For many of the countries receiving this welcome donation of vaccines, such an extraordinary effort will be a potential game-changer in helping them emerge from the pandemic.
According to multiple news reports, the United States has purchased and will subsequently donate an astounding 500 million doses of Pfizer’s highly effective Covid-19 vaccine worldwide as America seeks to be a key player in getting other nations vaccinated, particularly lower-income nations.
President Joe Biden will announce the news at the G7 summit in Cornwall, England, later today (Thursday, June 10). Around 200 million doses will go out in 2021, and 300 million will be distributed in the first half of 2022. Biden’s top Covid adviser, Jeff Zients, has been working on the deal for the last month, a person familiar with the plan said.
The US government will pay for the vaccines from Pfizer at what is said to be a ‘not-for-profit’ price, and Pfizer CEO Albert Bourla is expected to appear with President Biden when he announces the initiative.
The distribution of half a billion vaccine doses has the potential to be a significant milestone in the global effort to put an end to a pandemic that has claimed nearly four million lives and disrupted lives and livelihoods throughout the world for nearly a year and a half.
The doses will be distributed through the global COVAX programme and will benefit 92 countries worldwide, along with the African Union, which comprises 55 countries.
The US had initially committed to donating 60 million doses, then recently raised that to 80 million. Those doses will be shipped out this month. The new programme to buy and donate 500 million doses is on top of the 80 million already confirmed.
Many public health experts and advocacy groups cheered the news of the White House’s deal with Pfizer, saying America’s leadership on the issue will be critical to vaccinating the world.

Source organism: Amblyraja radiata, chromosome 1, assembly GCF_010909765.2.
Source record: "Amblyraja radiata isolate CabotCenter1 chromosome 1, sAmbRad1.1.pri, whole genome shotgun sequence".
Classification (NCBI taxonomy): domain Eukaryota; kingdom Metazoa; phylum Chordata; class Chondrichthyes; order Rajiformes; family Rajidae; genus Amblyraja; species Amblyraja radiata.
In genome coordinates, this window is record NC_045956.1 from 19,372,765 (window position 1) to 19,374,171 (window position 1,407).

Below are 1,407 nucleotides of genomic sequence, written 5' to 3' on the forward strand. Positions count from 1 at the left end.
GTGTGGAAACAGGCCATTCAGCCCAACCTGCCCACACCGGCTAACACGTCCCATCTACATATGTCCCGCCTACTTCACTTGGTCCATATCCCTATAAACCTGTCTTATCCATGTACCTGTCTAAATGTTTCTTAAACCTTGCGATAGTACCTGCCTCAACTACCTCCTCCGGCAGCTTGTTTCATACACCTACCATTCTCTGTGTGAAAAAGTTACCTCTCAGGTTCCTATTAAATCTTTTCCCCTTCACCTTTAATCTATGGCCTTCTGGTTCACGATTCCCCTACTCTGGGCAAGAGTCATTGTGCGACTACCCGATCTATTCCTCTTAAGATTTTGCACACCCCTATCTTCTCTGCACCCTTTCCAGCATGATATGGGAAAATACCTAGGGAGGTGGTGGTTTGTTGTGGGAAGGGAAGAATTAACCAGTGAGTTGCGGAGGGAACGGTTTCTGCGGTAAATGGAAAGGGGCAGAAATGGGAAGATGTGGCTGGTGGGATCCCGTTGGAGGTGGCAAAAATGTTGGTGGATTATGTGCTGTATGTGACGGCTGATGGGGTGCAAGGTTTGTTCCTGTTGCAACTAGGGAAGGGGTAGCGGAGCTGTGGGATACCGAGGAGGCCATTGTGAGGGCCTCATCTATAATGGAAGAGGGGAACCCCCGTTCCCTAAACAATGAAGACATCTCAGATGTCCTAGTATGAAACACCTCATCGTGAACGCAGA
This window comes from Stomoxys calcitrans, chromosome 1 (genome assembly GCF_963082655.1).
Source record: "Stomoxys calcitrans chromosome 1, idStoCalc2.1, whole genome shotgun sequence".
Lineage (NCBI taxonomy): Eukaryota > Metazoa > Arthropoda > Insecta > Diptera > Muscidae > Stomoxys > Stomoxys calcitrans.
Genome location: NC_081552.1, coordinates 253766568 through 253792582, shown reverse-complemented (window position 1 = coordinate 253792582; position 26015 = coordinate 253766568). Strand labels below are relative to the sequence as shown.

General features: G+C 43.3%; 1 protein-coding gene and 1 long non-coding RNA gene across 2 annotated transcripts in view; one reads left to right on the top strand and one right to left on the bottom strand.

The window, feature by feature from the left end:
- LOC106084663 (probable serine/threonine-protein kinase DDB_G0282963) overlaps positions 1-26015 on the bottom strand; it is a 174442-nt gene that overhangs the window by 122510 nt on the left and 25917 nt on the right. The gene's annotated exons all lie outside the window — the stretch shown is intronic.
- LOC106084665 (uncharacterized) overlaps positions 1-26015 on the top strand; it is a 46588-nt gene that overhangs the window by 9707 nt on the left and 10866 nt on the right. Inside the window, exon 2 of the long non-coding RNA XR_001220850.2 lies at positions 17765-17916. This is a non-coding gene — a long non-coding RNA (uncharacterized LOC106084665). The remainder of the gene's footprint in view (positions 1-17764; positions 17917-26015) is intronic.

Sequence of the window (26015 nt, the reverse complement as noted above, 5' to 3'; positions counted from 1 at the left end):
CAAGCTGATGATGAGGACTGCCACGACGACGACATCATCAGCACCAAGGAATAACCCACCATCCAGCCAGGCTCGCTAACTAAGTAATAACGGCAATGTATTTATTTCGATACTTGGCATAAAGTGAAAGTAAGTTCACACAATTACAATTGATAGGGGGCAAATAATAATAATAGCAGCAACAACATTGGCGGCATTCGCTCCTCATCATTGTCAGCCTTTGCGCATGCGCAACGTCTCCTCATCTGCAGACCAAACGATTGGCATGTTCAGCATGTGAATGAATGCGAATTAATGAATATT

“It’s an extraordinary development,” said Jennifer Nuzzo, an epidemiologist and senior scholar at the Johns Hopkins Center for Health Security, adding that the announcement “sends a profound signal in terms of US commitment to global health security and willingness to help end this pandemic for the world and the United States.”
According to The Washington Post, following the news of President Biden’s forthcoming announcement, international health organisations are now calling on other wealthy countries to increase their own global commitments, warning about the need to halt the contagion around the world to prevent more dangerous variants from spreading.
“We won’t end this global pandemic anywhere unless we beat it everywhere,” Tom Hart, acting CEO of the One Campaign, an organisation focused on fighting global poverty and preventable disease, said in a statement. “Donating doses to COVAX will save lives, reduce the spread of variants, and help reopen the global economy. We urge other G7 countries to follow the US’ example and donate more doses to COVAX. If there was ever a time for global ambition and action to end the pandemic, it’s now.”
Reports from The Washington Post, CNN, BBC, and Channel News Asia contributed to this article.
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